In 1928, Joseph Stalin decided to implement the first five year plan throughout the Soviet Union. This was intended to boost the economy through heavy industrialization and collectivization. Collectivization was intended to boost the food and crop output, but it also was meant to free up peasants so that they could become industrial workers. During the five year plan, the industrial workforce rose from 3.12 million in 1928 to 6.01 million by the end of 1932(1). While the workforce size increased, the efforts of the workers did not. In a socialist system, there is no incentive to to work hard or efficiently. This is one of the reasons that the Soviet Union did not reach their desired industrial output by the end of the first five year plan. To combat the problem of workers not working, the Soviet Union introduced a new type of worker, called shock workers.
“Shock workers(udarniki) was a term used to designate workers performing especially arduous or urgent tasks, reemerged and was applied to all workers and employees who fulfilled obligations over and above their planned quotas(2).” The incentives in becoming a shock worker included an official title, a badge, extra money, a certificate, privileged dining, and occasionally vacation vouchers and scarce goods.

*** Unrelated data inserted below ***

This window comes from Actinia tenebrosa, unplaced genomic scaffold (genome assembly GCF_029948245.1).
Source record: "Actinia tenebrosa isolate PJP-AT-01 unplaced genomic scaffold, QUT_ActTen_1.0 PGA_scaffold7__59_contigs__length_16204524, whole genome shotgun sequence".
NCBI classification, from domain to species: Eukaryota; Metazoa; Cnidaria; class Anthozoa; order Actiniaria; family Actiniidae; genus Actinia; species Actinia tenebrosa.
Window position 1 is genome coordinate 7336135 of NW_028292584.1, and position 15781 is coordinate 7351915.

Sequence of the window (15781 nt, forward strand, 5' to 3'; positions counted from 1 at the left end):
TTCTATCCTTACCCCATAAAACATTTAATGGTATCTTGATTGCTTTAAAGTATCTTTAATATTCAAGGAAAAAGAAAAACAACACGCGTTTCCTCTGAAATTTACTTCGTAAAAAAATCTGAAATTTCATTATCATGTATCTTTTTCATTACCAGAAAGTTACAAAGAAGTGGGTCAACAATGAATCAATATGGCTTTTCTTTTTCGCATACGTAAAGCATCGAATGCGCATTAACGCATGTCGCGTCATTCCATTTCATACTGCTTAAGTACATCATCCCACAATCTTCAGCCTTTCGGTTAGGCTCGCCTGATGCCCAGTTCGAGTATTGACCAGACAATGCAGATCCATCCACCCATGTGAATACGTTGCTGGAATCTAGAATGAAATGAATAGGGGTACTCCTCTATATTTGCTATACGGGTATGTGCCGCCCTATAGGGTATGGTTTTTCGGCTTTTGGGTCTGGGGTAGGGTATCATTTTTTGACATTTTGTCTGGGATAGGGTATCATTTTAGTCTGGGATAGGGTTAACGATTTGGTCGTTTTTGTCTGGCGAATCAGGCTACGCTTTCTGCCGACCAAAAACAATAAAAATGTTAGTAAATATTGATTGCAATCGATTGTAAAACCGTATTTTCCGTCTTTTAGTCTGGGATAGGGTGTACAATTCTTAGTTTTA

“Official statistics indicate that by the end of 1929, 29 percent of all workers in industry were participating; a year later, the proportion was 65 percent(2).” Being a shock worker soon became part or the working class culture, as did shock worker competitions. “Many competitions occurred mainly on paper or were used by enterprise authorities to get around legal prohibitions against mandatory overtime(2).” The use of shock workers would continue on and off throughout the time of the Soviet Union, especially during economic plans and wartime. It may be argued that the need and the huge success of shock workers proved that socialism was a failed system since it needed capitalistic characteristics to be efficient.
[Komsomol shock workers (25,000ers) volunteer to help build factory in the Moscow Region coal mining district, and help organize collective farms(2)]
1. Hansen, Stephen (1997). Time and Revolution: Marxism and the Design of Soviet Institutions. University Of North Carolina Press. p. 95
2. Shock Workers. Seventeen Moments. http://soviethistory.msu.edu/1929-2/shock-workers/